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Maybe it’s because I’m getting older. I suspect it’s because my daughter’s getting older. But everyone just looks so young to me now. Baby-faced men flash on my TV screen. They look scared and I imagine they had the same fear in their eyes on their first day of kindergarten. They are soldiers: Lebanese, Israeli, American. They are war criminals, some of them. My heart aches as I imagine their victims’ final terror. And the world makes less and less sense to me.

But I feel an unexpected sorrow, too. Even as I hear about their crimes, I don’t harden, particularly, to the baby-faced war criminals. I question my own hesitation to condemn a rapist: Don’t I think men should be held accountable for their actions? Maybe it’s some kind of nascent nationalism that allows me to split my compassion between an American aggressor and foreign victims. Maybe I should, as the newscasters tell me, consider the death of a soldier of any nationality less important than the death of a civilian. I don’t know. But I do remember standing in the hallway of the public high school where I teach poetry, listening as a thirty-something military recruiter told my baby-faced students lies, promised them a “GREAT education” and a “one-of-a-kind adventure” and “No, way, buddy, the chances you’ll be in combat are next to nuthin’. You’ll probably just visit schools like I do—jus’ talkin’ to kids.”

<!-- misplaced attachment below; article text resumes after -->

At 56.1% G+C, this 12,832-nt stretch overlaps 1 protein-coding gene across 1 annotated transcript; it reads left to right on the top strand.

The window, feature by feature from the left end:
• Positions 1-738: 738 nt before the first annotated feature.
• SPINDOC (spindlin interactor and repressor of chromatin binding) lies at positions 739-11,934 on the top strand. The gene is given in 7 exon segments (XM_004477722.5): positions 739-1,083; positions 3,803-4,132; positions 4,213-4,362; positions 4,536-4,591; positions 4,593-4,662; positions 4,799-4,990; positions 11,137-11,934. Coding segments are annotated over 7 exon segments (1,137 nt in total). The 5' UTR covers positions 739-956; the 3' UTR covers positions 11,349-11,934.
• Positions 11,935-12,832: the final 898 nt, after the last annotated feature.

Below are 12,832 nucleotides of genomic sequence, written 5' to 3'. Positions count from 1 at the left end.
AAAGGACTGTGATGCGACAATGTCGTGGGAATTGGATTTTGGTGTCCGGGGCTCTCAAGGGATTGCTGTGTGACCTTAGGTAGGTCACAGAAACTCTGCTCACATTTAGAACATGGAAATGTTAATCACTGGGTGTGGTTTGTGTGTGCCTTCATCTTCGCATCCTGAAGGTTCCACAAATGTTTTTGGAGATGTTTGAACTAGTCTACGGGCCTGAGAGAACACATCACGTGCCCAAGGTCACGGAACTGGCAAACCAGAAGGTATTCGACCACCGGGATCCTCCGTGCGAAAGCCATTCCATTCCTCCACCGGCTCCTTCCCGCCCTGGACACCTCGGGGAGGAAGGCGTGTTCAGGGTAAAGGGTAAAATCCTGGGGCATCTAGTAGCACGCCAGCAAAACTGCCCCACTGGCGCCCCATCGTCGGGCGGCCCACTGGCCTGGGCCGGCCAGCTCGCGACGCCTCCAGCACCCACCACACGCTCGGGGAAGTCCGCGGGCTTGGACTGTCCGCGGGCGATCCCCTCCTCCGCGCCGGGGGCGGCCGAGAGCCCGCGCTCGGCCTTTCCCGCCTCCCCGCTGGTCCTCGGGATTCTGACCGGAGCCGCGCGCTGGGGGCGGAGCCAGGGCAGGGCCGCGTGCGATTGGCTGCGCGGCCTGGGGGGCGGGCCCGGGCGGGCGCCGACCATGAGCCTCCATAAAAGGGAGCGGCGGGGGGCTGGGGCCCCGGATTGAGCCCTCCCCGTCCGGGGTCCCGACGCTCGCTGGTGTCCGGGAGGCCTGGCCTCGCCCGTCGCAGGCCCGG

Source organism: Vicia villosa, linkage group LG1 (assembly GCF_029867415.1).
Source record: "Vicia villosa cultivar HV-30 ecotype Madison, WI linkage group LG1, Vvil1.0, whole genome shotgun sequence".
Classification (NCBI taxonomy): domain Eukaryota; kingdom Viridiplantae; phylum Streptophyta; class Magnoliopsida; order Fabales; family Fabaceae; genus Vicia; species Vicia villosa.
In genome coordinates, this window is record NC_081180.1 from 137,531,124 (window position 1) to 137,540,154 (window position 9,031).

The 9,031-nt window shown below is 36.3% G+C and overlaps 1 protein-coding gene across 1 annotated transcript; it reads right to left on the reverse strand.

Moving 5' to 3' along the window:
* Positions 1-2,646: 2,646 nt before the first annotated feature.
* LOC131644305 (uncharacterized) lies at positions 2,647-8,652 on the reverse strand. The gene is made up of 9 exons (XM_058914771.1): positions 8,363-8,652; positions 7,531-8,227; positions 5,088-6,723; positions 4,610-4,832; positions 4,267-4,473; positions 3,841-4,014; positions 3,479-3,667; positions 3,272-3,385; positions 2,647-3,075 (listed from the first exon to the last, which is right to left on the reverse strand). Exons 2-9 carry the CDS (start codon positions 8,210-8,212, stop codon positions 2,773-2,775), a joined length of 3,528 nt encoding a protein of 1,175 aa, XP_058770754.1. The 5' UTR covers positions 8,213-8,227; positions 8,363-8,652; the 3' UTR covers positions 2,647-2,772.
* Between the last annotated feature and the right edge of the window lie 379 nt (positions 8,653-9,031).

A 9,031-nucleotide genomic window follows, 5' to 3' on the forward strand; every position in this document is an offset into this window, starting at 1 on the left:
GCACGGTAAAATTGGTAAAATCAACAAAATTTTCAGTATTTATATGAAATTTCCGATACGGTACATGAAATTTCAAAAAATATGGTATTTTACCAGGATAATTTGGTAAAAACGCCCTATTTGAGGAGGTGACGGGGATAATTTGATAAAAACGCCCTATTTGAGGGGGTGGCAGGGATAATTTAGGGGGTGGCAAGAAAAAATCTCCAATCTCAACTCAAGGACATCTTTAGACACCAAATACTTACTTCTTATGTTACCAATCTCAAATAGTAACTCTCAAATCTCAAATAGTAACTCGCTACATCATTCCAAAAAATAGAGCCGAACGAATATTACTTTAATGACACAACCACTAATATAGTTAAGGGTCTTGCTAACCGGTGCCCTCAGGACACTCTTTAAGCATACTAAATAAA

And I remember running into a favorite student after he’d been through basic training and was preparing to ship out, and I remember how he didn’t seem so excited anymore. He had that scared look.

“Are you still writing poetry?” I asked him. He'd particularly like writing pantoums. He squinted at me and just sort of rubbed his head and seemed a little bit confused by the question. Like already the world made less and less sense to him.

And, yes, I think men should be held responsible for their actions, even when they are young. But I’d like to see some grown-ups held accountable, too. Jus’ talkin’ to kids.

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